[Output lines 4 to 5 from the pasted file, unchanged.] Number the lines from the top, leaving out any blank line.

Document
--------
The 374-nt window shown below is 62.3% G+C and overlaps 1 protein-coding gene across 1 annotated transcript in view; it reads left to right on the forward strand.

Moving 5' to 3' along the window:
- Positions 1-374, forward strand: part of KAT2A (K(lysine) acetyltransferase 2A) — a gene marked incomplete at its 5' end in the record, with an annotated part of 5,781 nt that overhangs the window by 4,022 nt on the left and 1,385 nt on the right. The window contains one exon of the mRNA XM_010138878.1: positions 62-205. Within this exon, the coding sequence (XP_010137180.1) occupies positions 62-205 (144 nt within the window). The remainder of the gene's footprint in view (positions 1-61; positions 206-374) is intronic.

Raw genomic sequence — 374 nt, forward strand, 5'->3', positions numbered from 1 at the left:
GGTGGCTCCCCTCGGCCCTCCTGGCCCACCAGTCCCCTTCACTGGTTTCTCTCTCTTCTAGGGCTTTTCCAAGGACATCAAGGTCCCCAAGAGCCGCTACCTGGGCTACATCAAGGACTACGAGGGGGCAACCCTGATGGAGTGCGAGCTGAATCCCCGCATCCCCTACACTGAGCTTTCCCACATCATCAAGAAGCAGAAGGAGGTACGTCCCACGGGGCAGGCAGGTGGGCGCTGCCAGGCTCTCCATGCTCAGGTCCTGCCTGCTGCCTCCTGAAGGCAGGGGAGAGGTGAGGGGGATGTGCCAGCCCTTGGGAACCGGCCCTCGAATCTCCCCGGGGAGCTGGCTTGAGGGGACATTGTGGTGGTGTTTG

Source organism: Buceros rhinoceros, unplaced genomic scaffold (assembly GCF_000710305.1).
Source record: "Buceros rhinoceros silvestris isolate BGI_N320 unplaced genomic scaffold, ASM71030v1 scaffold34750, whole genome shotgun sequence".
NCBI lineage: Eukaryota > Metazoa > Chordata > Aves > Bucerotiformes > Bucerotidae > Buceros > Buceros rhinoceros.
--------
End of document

Raw genomic sequence — 374 nt, forward strand, 5'->3', positions numbered from 1 at the left:
GGTGGCTCCCCTCGGCCCTCCTGGCCCACCAGTCCCCTTCACTGGTTTCTCTCTCTTCTAGGGCTTTTCCAAGGACATCAAGGTCCCCAAGAGCCGCTACCTGGGCTACATCAAGGACTACGAGGGGGCAACCCTGATGGAGTGCGAGCTGAATCCCCGCATCCCCTACACTGAGCTTTCCCACATCATCAAGAAGCAGAAGGAGGTACGTCCCACGGGGCAGGCAGGTGGGCGCTGCCAGGCTCTCCATGCTCAGGTCCTGCCTGCTGCCTCCTGAAGGCAGGGGAGAGGTGAGGGGGATGTGCCAGCCCTTGGGAACCGGCCCTCGAATCTCCCCGGGGAGCTGGCTTGAGGGGACATTGTGGTGGTGTTTG